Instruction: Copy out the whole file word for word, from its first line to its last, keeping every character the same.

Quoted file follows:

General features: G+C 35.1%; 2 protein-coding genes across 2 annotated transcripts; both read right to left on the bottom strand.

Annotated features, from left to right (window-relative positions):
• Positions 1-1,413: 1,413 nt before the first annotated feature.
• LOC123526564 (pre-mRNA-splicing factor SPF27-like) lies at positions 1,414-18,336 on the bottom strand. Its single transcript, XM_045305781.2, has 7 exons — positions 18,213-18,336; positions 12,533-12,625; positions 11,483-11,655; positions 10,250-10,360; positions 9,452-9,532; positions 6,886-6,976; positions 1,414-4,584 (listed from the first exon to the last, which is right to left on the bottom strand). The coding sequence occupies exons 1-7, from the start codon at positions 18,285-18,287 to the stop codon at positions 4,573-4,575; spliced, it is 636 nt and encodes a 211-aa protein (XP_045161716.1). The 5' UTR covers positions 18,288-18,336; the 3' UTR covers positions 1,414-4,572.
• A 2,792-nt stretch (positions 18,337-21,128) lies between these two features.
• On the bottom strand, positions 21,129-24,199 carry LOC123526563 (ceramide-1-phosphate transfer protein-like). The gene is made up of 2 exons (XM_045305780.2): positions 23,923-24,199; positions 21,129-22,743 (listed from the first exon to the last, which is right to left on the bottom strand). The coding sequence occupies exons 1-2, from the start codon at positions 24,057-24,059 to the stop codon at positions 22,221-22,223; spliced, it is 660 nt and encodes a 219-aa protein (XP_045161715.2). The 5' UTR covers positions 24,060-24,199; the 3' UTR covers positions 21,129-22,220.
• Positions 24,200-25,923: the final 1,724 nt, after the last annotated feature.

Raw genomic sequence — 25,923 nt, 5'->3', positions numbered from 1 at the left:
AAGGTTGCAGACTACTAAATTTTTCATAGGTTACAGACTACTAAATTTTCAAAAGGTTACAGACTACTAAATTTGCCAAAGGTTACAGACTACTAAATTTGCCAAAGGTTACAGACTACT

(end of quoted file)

General features: G+C 35.1%; 2 protein-coding genes across 2 annotated transcripts; both read right to left on the bottom strand.

Annotated features, from left to right (window-relative positions):
• Positions 1-1,413: 1,413 nt before the first annotated feature.
• LOC123526564 (pre-mRNA-splicing factor SPF27-like) lies at positions 1,414-18,336 on the bottom strand. Its single transcript, XM_045305781.2, has 7 exons — positions 18,213-18,336; positions 12,533-12,625; positions 11,483-11,655; positions 10,250-10,360; positions 9,452-9,532; positions 6,886-6,976; positions 1,414-4,584 (listed from the first exon to the last, which is right to left on the bottom strand). The coding sequence occupies exons 1-7, from the start codon at positions 18,285-18,287 to the stop codon at positions 4,573-4,575; spliced, it is 636 nt and encodes a 211-aa protein (XP_045161716.1). The 5' UTR covers positions 18,288-18,336; the 3' UTR covers positions 1,414-4,572.
• A 2,792-nt stretch (positions 18,337-21,128) lies between these two features.
• On the bottom strand, positions 21,129-24,199 carry LOC123526563 (ceramide-1-phosphate transfer protein-like). The gene is made up of 2 exons (XM_045305780.2): positions 23,923-24,199; positions 21,129-22,743 (listed from the first exon to the last, which is right to left on the bottom strand). The coding sequence occupies exons 1-2, from the start codon at positions 24,057-24,059 to the stop codon at positions 22,221-22,223; spliced, it is 660 nt and encodes a 219-aa protein (XP_045161715.2). The 5' UTR covers positions 24,060-24,199; the 3' UTR covers positions 21,129-22,220.
• Positions 24,200-25,923: the final 1,724 nt, after the last annotated feature.

Raw genomic sequence — 25,923 nt, 5'->3', positions numbered from 1 at the left:
AAGGTTGCAGACTACTAAATTTTTCATAGGTTACAGACTACTAAATTTTCAAAAGGTTACAGACTACTAAATTTGCCAAAGGTTACAGACTACTAAATTTGCCAAAGGTTACAGACTACT